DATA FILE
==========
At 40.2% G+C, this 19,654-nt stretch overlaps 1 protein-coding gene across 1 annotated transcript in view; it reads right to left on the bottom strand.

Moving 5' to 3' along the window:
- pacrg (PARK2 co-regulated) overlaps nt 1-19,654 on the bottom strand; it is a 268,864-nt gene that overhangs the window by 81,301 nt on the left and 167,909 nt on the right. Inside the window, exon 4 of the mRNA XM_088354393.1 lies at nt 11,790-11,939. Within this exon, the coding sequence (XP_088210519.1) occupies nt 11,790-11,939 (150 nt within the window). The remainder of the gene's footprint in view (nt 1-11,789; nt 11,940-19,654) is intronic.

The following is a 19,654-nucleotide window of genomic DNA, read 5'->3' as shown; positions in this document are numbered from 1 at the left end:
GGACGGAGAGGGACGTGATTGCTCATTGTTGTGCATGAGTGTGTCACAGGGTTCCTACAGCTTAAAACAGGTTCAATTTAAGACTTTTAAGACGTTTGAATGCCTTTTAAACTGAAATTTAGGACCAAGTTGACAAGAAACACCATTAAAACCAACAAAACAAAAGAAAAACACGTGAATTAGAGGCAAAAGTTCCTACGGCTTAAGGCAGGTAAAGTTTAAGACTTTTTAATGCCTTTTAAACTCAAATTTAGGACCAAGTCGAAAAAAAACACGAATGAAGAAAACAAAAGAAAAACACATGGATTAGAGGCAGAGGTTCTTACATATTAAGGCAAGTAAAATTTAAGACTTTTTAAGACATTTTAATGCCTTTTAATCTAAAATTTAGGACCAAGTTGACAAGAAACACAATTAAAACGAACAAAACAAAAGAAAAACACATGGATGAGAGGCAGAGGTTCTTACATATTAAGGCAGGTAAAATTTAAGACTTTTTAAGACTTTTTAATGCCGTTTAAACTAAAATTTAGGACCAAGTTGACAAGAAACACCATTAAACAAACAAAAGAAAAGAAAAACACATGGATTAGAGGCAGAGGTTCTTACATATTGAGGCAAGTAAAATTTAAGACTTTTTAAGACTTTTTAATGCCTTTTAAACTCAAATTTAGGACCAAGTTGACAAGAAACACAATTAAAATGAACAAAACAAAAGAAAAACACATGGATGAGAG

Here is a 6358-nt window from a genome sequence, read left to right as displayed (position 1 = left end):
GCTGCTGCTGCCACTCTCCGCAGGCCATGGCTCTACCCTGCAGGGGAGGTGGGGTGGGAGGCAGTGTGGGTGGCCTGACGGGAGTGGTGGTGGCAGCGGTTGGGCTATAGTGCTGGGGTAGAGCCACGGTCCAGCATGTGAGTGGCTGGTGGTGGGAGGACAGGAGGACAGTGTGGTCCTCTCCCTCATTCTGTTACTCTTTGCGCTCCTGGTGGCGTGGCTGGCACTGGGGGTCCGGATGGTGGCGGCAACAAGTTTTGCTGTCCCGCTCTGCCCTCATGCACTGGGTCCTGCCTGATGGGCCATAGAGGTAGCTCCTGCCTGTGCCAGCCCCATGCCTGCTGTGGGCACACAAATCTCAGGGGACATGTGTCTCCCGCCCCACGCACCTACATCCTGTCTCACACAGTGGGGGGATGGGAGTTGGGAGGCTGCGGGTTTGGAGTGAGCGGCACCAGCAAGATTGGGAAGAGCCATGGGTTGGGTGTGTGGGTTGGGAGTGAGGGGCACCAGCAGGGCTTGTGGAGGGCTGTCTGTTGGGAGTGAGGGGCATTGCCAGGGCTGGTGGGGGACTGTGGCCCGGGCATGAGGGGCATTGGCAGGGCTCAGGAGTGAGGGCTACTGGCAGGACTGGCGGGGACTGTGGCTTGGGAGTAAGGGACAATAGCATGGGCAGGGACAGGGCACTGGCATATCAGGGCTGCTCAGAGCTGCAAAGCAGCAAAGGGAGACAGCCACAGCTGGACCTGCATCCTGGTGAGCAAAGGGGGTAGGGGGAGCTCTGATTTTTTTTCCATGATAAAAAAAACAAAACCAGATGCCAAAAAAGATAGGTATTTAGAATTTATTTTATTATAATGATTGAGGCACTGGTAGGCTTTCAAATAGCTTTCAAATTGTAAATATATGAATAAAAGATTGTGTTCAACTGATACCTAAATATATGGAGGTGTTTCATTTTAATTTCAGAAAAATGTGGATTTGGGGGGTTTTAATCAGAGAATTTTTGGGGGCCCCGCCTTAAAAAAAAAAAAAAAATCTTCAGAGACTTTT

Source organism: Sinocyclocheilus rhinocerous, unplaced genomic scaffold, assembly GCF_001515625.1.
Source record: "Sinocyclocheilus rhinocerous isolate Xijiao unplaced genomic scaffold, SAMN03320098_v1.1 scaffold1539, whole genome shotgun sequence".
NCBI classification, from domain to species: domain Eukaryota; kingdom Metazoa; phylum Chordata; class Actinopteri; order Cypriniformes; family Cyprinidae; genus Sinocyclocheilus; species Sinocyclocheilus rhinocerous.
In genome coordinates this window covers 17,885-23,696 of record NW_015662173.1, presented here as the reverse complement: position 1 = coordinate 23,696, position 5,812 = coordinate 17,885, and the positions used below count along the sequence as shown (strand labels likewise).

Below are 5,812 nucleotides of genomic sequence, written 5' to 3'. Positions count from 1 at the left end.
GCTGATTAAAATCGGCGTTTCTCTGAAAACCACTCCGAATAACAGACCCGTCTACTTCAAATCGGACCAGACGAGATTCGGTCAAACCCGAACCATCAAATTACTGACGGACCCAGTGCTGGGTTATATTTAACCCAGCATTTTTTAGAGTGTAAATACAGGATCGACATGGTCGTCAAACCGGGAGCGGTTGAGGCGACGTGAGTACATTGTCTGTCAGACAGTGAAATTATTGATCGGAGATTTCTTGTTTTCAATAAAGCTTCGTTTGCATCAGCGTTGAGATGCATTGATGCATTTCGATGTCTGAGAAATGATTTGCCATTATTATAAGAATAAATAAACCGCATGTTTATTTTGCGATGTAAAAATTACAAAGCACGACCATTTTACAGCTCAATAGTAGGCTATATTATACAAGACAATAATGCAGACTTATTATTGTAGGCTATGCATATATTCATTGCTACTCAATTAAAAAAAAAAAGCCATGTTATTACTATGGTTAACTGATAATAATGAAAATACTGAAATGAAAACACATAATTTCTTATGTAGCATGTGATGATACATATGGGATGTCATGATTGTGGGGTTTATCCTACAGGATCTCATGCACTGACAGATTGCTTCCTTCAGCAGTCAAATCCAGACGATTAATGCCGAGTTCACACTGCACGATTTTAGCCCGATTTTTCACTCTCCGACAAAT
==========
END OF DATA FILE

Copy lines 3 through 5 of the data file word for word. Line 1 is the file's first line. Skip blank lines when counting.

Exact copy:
- pacrg (PARK2 co-regulated) overlaps nt 1-19,654 on the bottom strand; it is a 268,864-nt gene that overhangs the window by 81,301 nt on the left and 167,909 nt on the right. Inside the window, exon 4 of the mRNA XM_088354393.1 lies at nt 11,790-11,939. Within this exon, the coding sequence (XP_088210519.1) occupies nt 11,790-11,939 (150 nt within the window). The remainder of the gene's footprint in view (nt 1-11,789; nt 11,940-19,654) is intronic.

The following is a 19,654-nucleotide window of genomic DNA, read 5'->3' as shown; positions in this document are numbered from 1 at the left end:
GGACGGAGAGGGACGTGATTGCTCATTGTTGTGCATGAGTGTGTCACAGGGTTCCTACAGCTTAAAACAGGTTCAATTTAAGACTTTTAAGACGTTTGAATGCCTTTTAAACTGAAATTTAGGACCAAGTTGACAAGAAACACCATTAAAACCAACAAAACAAAAGAAAAACACGTGAATTAGAGGCAAAAGTTCCTACGGCTTAAGGCAGGTAAAGTTTAAGACTTTTTAATGCCTTTTAAACTCAAATTTAGGACCAAGTCGAAAAAAAACACGAATGAAGAAAACAAAAGAAAAACACATGGATTAGAGGCAGAGGTTCTTACATATTAAGGCAAGTAAAATTTAAGACTTTTTAAGACATTTTAATGCCTTTTAATCTAAAATTTAGGACCAAGTTGACAAGAAACACAATTAAAACGAACAAAACAAAAGAAAAACACATGGATGAGAGGCAGAGGTTCTTACATATTAAGGCAGGTAAAATTTAAGACTTTTTAAGACTTTTTAATGCCGTTTAAACTAAAATTTAGGACCAAGTTGACAAGAAACACCATTAAACAAACAAAAGAAAAGAAAAACACATGGATTAGAGGCAGAGGTTCTTACATATTGAGGCAAGTAAAATTTAAGACTTTTTAAGACTTTTTAATGCCTTTTAAACTCAAATTTAGGACCAAGTTGACAAGAAACACAATTAAAATGAACAAAACAAAAGAAAAACACATGGATGAGAG